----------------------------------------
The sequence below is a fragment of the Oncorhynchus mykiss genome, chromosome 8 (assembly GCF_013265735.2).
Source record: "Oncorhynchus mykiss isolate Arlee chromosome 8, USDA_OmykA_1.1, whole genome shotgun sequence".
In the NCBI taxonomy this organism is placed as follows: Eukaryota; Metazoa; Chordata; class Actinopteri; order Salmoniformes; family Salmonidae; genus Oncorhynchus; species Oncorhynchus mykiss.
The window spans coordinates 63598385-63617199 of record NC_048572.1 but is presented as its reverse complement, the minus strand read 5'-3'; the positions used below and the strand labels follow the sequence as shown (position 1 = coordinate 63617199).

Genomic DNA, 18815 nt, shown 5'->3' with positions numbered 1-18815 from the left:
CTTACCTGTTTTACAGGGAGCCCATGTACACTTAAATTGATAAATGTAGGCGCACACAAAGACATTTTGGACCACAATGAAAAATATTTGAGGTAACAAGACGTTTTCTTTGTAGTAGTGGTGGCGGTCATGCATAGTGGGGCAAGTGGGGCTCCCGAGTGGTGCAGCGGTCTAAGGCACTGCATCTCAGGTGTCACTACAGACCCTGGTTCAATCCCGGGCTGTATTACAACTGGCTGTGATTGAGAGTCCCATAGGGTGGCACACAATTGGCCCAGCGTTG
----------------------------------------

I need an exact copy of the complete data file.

The sequence below is a fragment of the Oncorhynchus mykiss genome, chromosome 8 (assembly GCF_013265735.2).
Source record: "Oncorhynchus mykiss isolate Arlee chromosome 8, USDA_OmykA_1.1, whole genome shotgun sequence".
In the NCBI taxonomy this organism is placed as follows: Eukaryota; Metazoa; Chordata; class Actinopteri; order Salmoniformes; family Salmonidae; genus Oncorhynchus; species Oncorhynchus mykiss.
The window spans coordinates 63598385-63617199 of record NC_048572.1 but is presented as its reverse complement, the minus strand read 5'-3'; the positions used below and the strand labels follow the sequence as shown (position 1 = coordinate 63617199).

Genomic DNA, 18815 nt, shown 5'->3' with positions numbered 1-18815 from the left:
CTTACCTGTTTTACAGGGAGCCCATGTACACTTAAATTGATAAATGTAGGCGCACACAAAGACATTTTGGACCACAATGAAAAATATTTGAGGTAACAAGACGTTTTCTTTGTAGTAGTGGTGGCGGTCATGCATAGTGGGGCAAGTGGGGCTCCCGAGTGGTGCAGCGGTCTAAGGCACTGCATCTCAGGTGTCACTACAGACCCTGGTTCAATCCCGGGCTGTATTACAACTGGCTGTGATTGAGAGTCCCATAGGGTGGCACACAATTGGCCCAGCGTTG